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5 things to know for June 23: Voting rights, US violence, Covid-19, Hong Kong, Brexit


By AJ Willingham, CNN

The Amazon rainforest may be headed for another devastating fire season. After a destructive 2020 and with drought conditions in Brazil, the forest has rarely been drier than it is right now.

Here’s what you need to know to Get Up to Speed and On with Your Day.

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1. Voting rights

The sweeping voting rights bill championed by Democrats failed to advance in the Senate yesterday after a dead-even 50-50 vote, falling short of the 60 votes needed to move it forward. This wasn’t too much of a surprise, since Senate Republicans signaled they wouldn’t support it. Still, Majority Leader Chuck Schumer called Republicans’ united block of the bill “indefensible” and “ridiculous.” The bill aimed to counter efforts by GOP-led state legislatures to pass restrictive voting laws after the 2020 presidential election. Now, Democrats will take on the issue from other angles. The Senate Rules Committee plans to hold a series of hearings, including in Georgia, calling for passage of new legislation. Dems also may look to push the John Lewis Voting Rights Act, a different bill that shores up provisions of the Voting Rights Act of 1965.

2. Violence & policing

Violent crime is on the rise in cities across the US, and the White House has listened with alarm as local authorities warn of an even deadlier summer. President Biden is due to address the spike in shootings, armed robberies and assaults today after a meeting with state and local officials, law enforcement representatives and other experts. The Biden administration hopes to come up with a comprehensive crime reduction plan to curtail any Republican efforts to use the spike as a reason to run to a “law and order” campaign during next year’s midterm elections. Major American cities saw a 33% increase in homicides last year alone. Some police officers say they’re worried about increased scrutiny of their profession and how it will affect police responses to the predicted rise in violence.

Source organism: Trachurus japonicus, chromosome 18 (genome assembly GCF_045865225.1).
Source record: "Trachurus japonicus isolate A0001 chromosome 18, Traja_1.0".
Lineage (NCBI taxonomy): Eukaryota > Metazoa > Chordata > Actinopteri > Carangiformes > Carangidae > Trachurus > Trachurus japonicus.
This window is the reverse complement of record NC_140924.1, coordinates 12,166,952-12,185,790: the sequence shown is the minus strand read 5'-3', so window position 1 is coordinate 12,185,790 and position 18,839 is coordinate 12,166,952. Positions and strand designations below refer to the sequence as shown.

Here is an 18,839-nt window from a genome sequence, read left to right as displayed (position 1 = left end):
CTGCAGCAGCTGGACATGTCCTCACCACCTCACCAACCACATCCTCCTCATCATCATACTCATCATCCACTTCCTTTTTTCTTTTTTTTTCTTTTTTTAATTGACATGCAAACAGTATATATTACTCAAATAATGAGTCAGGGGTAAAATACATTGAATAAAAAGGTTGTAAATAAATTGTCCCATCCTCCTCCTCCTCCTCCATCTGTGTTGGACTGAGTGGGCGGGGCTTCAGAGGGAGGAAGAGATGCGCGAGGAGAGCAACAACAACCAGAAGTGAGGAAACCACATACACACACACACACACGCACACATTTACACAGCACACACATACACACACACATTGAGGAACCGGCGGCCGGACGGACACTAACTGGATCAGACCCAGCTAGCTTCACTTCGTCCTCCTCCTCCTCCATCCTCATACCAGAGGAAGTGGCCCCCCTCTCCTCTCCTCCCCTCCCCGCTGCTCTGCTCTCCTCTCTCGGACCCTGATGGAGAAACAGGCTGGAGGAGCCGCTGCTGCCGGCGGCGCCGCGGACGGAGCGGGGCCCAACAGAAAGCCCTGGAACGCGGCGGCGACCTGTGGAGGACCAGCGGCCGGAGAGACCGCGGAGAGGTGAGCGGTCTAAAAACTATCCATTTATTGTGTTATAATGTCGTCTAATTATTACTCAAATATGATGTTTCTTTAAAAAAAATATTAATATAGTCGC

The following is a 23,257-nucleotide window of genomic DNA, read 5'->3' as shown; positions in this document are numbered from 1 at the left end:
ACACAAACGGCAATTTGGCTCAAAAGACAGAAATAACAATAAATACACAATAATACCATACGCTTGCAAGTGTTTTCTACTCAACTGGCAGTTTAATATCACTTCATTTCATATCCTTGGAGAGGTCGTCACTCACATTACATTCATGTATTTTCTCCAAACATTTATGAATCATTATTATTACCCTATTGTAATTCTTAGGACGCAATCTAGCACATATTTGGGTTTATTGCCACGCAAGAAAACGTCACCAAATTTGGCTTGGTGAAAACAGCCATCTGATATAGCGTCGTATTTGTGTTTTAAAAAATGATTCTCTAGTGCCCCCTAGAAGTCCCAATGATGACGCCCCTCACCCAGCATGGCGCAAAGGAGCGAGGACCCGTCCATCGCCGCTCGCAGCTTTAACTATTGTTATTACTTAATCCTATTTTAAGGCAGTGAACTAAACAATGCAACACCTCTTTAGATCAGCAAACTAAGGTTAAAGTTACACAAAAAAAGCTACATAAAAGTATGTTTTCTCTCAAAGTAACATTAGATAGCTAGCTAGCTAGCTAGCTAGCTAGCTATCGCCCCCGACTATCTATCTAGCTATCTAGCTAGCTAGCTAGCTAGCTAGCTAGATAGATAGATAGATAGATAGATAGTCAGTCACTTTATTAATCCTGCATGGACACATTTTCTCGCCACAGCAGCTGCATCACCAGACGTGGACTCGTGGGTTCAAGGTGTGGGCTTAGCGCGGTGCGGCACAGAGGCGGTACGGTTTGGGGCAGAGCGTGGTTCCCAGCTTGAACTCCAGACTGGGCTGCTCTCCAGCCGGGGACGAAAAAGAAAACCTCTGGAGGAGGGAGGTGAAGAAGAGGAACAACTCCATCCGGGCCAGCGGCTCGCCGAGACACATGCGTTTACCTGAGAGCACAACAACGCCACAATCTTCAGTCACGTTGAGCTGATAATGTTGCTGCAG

3. Coronavirus

Experts now say that dangerous Delta variant could cause a full-on resurgence of coronavirus in the US in the coming months. The most recent model finds that a highly contagious variant, even coupled with 75% of eligible Americans getting vaccinated, could result in more than 3,000 Covid-19 deaths per week at various points during the fall and winter — a huge increase over recent summer lows. And a 75% vaccination rate is a far-off dream right now. The country will likely fall short of Biden’s goal of a 70% partial vaccination rate among adults by July 4. College students and workers around the country are also starting to balk at vaccine requirements set by their schools or employers.

4. Hong Kong

Apple Daily, Hong Kong’s biggest pro-democracy newspaper, has announced it will close after several of its journalists were arrested and millions of dollars in assets frozen. The closure is the latest consequence of the national security law imposed last year by Beijing, and it has sent a deep chill through Hong Kong’s media industry. The law punishes anything the authorities deem to be subversion, secession, terrorism and collusion with foreign forces with up to life in prison. While Hong Kong’s leaders assured that press freedom would be protected, for many journalists in the region, a closure like this seemed all but inevitable. Since the law took effect, Apple Daily’s founder has been arrested and charged with collusion, police officers have twice raided the publication’s newsroom and its bank accounts were recently frozen.

5. Brexit

It’s been five years since the UK’s Brexit vote sent shockwaves across the globe and put the country on a divisive and rocky path out of the European Union. Many of those divisions remain, including tensions with Northern Ireland and an ongoing independence push by Scotland, which voted overwhelmingly against Brexit. Meanwhile, the UK government has begun talks on joining a Pacific trade partnership that it sees as one of its biggest opportunities to forge economic alliances beyond Europe after Brexit. However, trade experts say such alliances will yield only modest economic benefits and won’t make up for the hit to Britain’s trade caused by its break from the European Union.


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How the sound happens 

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